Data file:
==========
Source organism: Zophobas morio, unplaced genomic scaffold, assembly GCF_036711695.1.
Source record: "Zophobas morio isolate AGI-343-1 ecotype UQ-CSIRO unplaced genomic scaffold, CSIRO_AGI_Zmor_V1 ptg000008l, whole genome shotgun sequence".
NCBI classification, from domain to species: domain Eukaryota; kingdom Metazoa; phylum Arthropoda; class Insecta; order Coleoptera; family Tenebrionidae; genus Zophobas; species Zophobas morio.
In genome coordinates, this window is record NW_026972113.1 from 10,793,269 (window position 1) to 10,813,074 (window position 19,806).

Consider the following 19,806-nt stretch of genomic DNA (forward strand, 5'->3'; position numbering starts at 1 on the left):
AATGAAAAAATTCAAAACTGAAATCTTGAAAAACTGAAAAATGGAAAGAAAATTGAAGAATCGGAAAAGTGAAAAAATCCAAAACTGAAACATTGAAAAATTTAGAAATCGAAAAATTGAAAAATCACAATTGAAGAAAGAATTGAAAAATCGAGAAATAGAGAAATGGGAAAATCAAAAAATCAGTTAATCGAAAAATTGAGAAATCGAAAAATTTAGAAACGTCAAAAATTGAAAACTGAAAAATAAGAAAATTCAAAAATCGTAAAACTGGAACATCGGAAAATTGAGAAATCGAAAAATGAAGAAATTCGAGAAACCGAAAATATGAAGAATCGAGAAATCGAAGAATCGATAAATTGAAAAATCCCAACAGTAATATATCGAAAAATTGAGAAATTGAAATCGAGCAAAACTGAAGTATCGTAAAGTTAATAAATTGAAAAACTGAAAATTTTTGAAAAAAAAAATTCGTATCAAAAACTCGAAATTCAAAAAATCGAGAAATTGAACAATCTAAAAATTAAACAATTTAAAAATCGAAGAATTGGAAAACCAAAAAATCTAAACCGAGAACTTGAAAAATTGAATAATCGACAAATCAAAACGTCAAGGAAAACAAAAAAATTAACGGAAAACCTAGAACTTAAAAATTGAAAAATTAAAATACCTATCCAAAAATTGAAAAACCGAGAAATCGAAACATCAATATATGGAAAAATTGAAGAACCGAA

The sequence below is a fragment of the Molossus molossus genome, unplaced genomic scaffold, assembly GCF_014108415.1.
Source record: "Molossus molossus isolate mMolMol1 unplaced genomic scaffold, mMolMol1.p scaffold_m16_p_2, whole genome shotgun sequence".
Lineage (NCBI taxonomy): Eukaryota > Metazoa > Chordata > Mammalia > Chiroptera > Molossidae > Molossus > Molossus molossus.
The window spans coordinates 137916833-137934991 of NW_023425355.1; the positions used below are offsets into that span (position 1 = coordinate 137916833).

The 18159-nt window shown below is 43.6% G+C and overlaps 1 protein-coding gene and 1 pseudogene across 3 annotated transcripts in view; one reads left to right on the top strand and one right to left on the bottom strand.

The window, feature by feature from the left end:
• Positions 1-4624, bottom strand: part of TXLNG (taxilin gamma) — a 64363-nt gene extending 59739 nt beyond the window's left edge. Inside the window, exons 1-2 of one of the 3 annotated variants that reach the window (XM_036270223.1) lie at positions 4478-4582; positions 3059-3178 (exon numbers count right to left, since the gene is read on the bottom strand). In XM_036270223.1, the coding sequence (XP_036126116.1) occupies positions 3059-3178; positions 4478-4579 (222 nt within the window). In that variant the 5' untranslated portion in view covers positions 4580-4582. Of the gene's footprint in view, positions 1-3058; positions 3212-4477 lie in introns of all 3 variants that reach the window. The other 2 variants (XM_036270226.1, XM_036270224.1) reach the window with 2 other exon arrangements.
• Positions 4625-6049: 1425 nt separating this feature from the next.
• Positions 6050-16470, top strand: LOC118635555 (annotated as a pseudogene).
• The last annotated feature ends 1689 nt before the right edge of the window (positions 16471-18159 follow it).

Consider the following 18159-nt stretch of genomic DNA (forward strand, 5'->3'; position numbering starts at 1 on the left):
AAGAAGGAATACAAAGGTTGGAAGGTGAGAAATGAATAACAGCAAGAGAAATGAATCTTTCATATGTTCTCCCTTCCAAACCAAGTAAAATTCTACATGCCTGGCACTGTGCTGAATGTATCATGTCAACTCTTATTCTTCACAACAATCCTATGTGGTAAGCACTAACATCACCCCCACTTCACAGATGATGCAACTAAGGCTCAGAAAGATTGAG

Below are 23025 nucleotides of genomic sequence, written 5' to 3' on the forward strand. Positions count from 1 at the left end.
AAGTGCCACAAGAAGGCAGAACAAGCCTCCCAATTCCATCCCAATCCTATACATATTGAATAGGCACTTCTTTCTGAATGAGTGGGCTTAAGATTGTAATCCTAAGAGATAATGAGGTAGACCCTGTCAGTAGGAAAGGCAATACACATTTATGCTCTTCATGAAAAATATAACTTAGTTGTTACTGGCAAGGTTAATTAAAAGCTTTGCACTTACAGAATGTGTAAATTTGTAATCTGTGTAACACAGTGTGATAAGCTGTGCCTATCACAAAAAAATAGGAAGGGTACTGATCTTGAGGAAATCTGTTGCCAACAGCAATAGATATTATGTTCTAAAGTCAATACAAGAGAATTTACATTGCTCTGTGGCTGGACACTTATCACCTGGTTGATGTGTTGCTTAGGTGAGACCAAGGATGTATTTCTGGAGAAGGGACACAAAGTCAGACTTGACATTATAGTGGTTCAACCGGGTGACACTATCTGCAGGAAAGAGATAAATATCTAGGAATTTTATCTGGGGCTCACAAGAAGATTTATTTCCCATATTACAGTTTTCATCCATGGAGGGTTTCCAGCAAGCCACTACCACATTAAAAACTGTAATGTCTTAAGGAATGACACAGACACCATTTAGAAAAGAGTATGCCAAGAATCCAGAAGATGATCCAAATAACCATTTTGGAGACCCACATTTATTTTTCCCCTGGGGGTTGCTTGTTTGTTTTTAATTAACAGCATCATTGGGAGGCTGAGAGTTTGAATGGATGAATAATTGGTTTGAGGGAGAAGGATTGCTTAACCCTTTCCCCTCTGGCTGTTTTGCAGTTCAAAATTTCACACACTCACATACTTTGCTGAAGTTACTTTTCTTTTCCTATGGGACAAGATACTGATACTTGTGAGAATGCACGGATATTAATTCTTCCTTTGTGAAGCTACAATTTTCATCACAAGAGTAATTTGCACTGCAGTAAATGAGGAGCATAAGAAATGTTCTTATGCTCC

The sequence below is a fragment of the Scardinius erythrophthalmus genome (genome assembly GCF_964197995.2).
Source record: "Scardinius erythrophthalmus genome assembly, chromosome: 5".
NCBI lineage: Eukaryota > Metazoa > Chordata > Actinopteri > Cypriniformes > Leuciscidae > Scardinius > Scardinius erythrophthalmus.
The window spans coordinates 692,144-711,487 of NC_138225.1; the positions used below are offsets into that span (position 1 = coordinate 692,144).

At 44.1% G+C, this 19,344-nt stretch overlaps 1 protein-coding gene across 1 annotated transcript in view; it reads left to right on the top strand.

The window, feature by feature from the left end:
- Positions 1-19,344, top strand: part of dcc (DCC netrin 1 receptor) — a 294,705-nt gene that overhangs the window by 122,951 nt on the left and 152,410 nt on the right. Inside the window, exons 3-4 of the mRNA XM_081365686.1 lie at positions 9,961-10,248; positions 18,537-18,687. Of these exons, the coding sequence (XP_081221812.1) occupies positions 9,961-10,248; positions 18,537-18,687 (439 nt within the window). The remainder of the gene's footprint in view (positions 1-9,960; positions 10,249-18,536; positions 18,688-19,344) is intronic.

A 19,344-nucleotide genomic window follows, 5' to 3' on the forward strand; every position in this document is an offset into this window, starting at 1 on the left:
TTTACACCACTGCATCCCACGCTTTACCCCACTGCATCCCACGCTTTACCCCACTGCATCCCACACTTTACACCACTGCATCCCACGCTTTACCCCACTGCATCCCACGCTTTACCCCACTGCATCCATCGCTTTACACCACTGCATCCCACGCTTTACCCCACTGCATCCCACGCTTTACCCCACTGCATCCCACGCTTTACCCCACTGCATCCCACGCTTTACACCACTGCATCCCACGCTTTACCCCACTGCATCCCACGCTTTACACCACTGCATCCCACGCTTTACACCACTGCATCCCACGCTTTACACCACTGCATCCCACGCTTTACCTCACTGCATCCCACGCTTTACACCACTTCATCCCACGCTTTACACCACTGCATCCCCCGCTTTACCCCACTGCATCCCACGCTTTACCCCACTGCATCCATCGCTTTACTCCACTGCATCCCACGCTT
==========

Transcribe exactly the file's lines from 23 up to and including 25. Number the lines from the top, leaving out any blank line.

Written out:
NCBI lineage: Eukaryota > Metazoa > Chordata > Actinopteri > Cypriniformes > Leuciscidae > Scardinius > Scardinius erythrophthalmus.
The window spans coordinates 692,144-711,487 of NC_138225.1; the positions used below are offsets into that span (position 1 = coordinate 692,144).

At 44.1% G+C, this 19,344-nt stretch overlaps 1 protein-coding gene across 1 annotated transcript in view; it reads left to right on the top strand.